The Competition Commission of Pakistan (‘CCP’) has initiated an enquiry into the suspected cartelization by Primary Dealers (PDs) in the recent auctions of Market Treasury Bills (T-bills) carried out by the Government of Pakistan.
A preliminary probe was undertaken due to various concerns raised with respect to the significant rise in the yields for all tenors (3, 6, and 12 months) of T-bills issued by the Government in recent auctions. The State Bank of Pakistan (SBP) in its Monetary Policy Statement issued on 14 December 2021 also termed the rise in yields unwarranted.
Concerns were also expressed that since the Government could no longer borrow directly from the SBP, thus it was reliant on commercial banks for meeting its funding requirements, which placed the commercial banks in a position to dictate terms.
A preliminary analysis shows that since MTBs are risk-free, their yields generally remain 25 to 50 basis points above the policy rate. However, from September to December 2021, the average difference between the policy rate and cut off yield for 3-month MTBs rose to 114 basis points. The highest cut off yields were witnessed in the auction on 15th December 2021.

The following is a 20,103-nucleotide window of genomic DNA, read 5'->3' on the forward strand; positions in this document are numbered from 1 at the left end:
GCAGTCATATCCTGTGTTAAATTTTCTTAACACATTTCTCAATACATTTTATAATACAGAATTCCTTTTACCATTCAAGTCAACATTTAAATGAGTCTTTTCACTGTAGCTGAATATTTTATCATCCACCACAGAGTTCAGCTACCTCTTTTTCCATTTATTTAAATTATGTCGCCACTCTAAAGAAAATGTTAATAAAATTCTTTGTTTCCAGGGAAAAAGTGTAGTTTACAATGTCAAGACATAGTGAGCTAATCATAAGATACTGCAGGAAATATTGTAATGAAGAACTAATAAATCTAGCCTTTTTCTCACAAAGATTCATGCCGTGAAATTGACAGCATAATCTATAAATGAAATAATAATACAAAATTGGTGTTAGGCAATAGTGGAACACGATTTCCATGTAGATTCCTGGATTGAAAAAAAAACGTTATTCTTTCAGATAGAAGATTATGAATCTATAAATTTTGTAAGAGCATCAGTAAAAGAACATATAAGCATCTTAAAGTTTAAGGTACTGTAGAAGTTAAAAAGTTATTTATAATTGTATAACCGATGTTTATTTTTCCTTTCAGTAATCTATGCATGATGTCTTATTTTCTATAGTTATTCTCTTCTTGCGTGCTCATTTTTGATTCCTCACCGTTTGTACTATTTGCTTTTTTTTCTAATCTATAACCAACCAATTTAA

The Commission after reviewing the recent bidding data in its meeting formed an opinion that the common trend in the bidding pattern needs to be further probed as it raises suspicion of collusive bidding by the PDs. From the initial examination of the bidding data, it was observed that there were instances where PDs have submitted similar/identical bids, and common bidding patterns were also followed by some of the PDs.
Moreover, there was an indication of rotation among the PDs and the increase in rates quoted were also simultaneous. It was also noted that in most of the bids the major chunk of the bid was won by or awarded to, one single bidder. The above factors required further scrutiny for any possible collusive bidding on part of the primary dealers and/or also required to enquire into the factors, if any, that may have contributed to the quoting/charging of higher rates than before.
The above circumstances warranted the initiation of enquiry under Section 37(1) of the Act.
The Commission also decided that the senior officials of the Banks may be summoned and required to explain the reasons for bidding patterns identified. The Commission in its meeting has also decided to require the State Bank of Pakistan to appoint a focal person and to assist the enquiry officers and to help understand the processes in place to ensure free market operation in the bidding process.
It is important to note that bid-rigging or any form of coordination during the bidding process by the parties is prohibited under Section 4(2)(e) of the Competition Act, 2010. Once the enquiry is complete, the findings shall be submitted to the Commission and also made public.